IMO--that's kinda sorta true. The 7.62 x 39 has inspired other modern cartridges--like the Grendel, for example. If you take the case design, maybe straighten out the taper of the main body a bit, knock the shoulder back a bit--presto--you have a 30 Grendel. I have both an AK and an AR47 in 7.62 x 39--I'm very fond of both; but the edge in accuracy I would give to the AR. Unless you're "going off the reservation" with your loads and cartridge dimensions, the 7.62 x 39 in it's present guise is very hard to get around the inherent ballistic limitations of a low SD 30 cal bullet in a smallish cartridge--again, just my opinion. You can take a 6.8 spec case design--load it long up to the limitations of existing AR magwells--which is around 2.36 +/- (the cartridge nose also has to clear the extension edge)--all this is assuming that the new design has some notion of backwards retrofitting to existing weapons--they may in fact have a totally new weapon with totally new upper and lower receiver designs that are not compatible with existing inventory; I have no idea.
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Old October 11, 2018, 11:25 AM   #62
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The 7.62X39 is supposedly one the best, if not the best, intermediate cartridges for chambering in a SBR... a weapon with a barrel length of from about 8 inches to around 14 inches.
Uhhh No,

The x39 suffers from the same velocity lose out of short barrels as most ctg using “rifle” powders. The king of the hill in SBR performance is 300blackout. That ctg uses magnum pistol powders to get powder burn in the first 6” or so.

It gives x39 ballistics without needing 14+ inches of barrel.
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Old October 11, 2018, 11:30 AM   #63
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30-06... I could have not remembered the details correctly... I was reading up on the history of the x51 adoption a good while back, and I remember that the idea was to get similar ballistic performance as the 30-06, but in a smaller overall package. Powder improvement was a factor I remember reading about, and possibly a different bullet weight... It's a bit fuzzy as it was a while ago.


There is a wildcat of 6.8 that is just necked to 6.5, I believe it upped the velocity and BC, and managed to get 2800 using a 110gr bullet.

Drop the weight to 90gr, for extra velocity in a 16in barrel, and you should be close to current 5.56 62gr velocities. Seems a good place to start.
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Old October 11, 2018, 11:33 AM   #64
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Uhhh No,

The x39 suffers from the same velocity lose out of short barrels as most ctg using “rifle” powders. The king of the hill in SBR performance is 300blackout. That ctg uses magnum pistol powders to get powder burn in the first 6” or so.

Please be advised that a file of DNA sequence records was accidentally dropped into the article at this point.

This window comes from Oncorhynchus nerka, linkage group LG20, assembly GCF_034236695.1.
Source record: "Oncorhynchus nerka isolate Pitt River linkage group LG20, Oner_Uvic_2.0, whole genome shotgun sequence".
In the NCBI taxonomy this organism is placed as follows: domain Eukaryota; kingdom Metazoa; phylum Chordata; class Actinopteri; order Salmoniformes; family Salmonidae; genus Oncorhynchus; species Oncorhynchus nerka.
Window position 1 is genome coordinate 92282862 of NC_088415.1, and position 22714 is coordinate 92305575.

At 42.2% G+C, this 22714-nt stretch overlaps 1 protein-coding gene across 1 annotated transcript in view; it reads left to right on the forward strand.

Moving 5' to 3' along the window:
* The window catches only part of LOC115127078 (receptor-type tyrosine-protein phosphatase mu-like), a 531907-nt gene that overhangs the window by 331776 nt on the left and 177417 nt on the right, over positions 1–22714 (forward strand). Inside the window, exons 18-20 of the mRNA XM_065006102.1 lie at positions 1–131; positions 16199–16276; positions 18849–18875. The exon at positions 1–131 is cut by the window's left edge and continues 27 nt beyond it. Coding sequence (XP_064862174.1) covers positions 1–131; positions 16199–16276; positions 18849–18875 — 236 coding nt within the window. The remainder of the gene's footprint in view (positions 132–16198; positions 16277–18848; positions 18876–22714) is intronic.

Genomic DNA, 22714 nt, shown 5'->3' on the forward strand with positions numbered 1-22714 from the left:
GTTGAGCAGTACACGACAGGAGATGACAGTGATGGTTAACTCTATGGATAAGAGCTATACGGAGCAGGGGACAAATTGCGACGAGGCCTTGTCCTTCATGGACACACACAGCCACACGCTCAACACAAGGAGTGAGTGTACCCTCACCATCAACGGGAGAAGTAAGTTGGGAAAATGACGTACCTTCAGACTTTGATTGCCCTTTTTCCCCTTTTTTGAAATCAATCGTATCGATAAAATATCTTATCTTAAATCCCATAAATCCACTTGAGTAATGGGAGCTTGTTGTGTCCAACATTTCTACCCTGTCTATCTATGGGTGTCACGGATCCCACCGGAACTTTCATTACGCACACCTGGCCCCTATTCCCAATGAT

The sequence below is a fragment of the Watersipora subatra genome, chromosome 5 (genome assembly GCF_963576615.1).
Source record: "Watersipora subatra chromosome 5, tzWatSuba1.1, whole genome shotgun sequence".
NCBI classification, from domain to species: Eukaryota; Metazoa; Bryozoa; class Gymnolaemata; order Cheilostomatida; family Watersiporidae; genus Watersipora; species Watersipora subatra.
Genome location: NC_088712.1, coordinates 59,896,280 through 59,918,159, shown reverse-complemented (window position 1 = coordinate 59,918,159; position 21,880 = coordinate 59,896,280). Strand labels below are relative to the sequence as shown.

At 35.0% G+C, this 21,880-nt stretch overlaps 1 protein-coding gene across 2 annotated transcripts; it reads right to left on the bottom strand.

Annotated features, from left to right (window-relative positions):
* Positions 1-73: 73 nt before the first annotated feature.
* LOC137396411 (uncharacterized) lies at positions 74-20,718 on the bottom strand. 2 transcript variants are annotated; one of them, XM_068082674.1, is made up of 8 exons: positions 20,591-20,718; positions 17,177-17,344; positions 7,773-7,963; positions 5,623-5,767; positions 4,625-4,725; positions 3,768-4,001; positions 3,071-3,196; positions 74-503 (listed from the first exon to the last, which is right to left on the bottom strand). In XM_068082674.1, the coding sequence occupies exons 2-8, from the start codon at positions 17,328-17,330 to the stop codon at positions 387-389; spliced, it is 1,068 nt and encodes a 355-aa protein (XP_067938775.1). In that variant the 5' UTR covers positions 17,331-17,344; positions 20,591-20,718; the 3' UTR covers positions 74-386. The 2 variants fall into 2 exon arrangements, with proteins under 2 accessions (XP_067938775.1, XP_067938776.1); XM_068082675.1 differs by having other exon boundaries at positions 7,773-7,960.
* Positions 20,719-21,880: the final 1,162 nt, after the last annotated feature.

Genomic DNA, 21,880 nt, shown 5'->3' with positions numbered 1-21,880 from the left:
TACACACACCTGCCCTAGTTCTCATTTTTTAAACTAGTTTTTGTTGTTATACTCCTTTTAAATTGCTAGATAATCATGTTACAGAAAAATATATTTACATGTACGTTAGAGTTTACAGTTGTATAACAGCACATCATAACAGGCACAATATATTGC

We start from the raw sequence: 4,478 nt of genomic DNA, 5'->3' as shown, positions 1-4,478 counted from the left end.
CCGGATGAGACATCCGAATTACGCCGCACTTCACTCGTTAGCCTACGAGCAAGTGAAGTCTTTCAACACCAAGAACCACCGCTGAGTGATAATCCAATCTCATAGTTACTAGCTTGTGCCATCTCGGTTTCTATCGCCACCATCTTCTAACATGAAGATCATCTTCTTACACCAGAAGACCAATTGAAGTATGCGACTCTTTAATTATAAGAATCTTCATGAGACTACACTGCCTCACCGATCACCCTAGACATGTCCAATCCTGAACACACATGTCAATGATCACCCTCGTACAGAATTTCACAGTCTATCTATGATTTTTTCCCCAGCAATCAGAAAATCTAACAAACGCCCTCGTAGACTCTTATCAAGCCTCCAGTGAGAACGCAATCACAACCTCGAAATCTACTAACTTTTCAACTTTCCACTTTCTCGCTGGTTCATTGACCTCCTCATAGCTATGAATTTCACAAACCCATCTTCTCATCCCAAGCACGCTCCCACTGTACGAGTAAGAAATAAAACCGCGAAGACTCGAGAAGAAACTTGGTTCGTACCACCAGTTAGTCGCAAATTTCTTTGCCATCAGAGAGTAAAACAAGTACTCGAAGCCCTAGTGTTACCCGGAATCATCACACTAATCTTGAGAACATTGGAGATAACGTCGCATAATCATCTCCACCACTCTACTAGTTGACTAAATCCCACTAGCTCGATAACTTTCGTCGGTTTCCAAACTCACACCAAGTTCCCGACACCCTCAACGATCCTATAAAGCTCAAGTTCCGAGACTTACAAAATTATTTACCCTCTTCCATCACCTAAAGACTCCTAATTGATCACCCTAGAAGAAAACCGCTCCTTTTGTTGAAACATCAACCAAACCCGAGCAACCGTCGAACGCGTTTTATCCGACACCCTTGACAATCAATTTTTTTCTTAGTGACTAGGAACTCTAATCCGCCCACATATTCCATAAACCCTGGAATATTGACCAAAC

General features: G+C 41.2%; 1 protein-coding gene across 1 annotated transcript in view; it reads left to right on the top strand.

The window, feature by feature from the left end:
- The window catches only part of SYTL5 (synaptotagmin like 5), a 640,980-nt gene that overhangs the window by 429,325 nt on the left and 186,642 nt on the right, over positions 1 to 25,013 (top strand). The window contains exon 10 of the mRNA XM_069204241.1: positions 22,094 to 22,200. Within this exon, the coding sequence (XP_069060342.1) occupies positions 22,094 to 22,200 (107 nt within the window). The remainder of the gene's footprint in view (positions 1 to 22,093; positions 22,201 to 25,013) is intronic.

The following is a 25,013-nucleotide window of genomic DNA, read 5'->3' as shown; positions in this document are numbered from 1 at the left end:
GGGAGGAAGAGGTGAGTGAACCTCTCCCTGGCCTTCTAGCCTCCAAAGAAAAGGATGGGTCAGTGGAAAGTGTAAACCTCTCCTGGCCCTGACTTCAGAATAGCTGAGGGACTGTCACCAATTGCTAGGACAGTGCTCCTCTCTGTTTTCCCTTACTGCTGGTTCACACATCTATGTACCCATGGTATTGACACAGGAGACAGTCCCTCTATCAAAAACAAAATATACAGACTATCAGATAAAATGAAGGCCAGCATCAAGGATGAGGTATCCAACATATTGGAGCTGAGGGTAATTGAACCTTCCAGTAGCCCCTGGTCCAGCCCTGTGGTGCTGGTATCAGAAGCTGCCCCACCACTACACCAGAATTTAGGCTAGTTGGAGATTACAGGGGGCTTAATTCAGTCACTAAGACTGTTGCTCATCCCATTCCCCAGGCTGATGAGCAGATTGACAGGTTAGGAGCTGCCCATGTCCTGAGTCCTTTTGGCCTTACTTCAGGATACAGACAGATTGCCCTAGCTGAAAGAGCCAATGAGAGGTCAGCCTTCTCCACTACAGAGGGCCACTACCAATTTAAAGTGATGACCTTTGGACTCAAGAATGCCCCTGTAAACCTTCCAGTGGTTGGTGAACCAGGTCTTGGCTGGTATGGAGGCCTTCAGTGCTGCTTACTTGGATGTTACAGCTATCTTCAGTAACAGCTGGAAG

It gives x39 ballistics without needing 14+ inches of barrel.
Ummm--once again kinda sorta true IMO. I always have thought of the 300BO as a highly efficient pistol cartridge with a rifle bullet for the same reasons you mentioned. But just like the 7.62 x 39--it also uses low SD 30 cal bullets which "run out of gas fast." At 150yds plus I'd MUCH rather have a 7.62 x 39 than a 300BO
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Old October 11, 2018, 11:55 AM   #65
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Stag,

Take a look at the 150gn Golddot in this caliber. You might be surprised what the 300blk can do.
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Old October 11, 2018, 12:08 PM   #66
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Stag,

Take a look at the 150gn Golddot in this caliber. You might be surprised what the 300blk can do. ������
I've had a 300BO pistol for years and love it--so I wouldn't be surprised I've developed some "warmish" loads using the barnes 110 gr TacTx--that bullet really shines in the 300BO and I would use it with confidence against a fair sized target out to 150 yds or so.
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Old October 11, 2018, 12:50 PM   #67
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For "making gray matter splatter" at distance, it's hard to beat a 175 grain HPBT and for making bad guys stop bothering you @ 50' a 9mm sub-gun isn't so bad. Problem is finding a platform and cartridge that does both.
I will say that I have absolutely ZERO confidence in 5.56 FMJ of any description. When combining a long, heavy bullet (855--originally meant to punch a hole ) with a short barrel (14.5"), the velocity is too low to induce the destructive tumbling effect or to provide a flat trajectory needed for long range.
I know the guys that initially developed the cartridge and that is exactly what we were looking for....a cartridge that is effective at CQB distances as well as outside the house. It was home grown based lots of experience and arose out of lethality issues with 5.56mm we experience in combat. That ineffectiveness was a hot topic in the team rooms and lingered on everyone's mind that first tour.

It is also one of the results of all the interfacing operators with engineers initiative under George Bush.

I know it was a little over the top about the "Gray Matter..blah blah". It was used to motivate students teaching SMT at SWC. (Infantry Tactics at the Schoolhouse). Forgive me for having a little fun!
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Old October 11, 2018, 01:40 PM   #68
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Drop the weight to 90gr, for extra velocity in a 16in barrel, and you should be close to current 5.56 62gr velocities. Seems a good place to start.
That sounds pretty wicked, something like that in a carbine would peek my interest.
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Old October 11, 2018, 02:40 PM   #69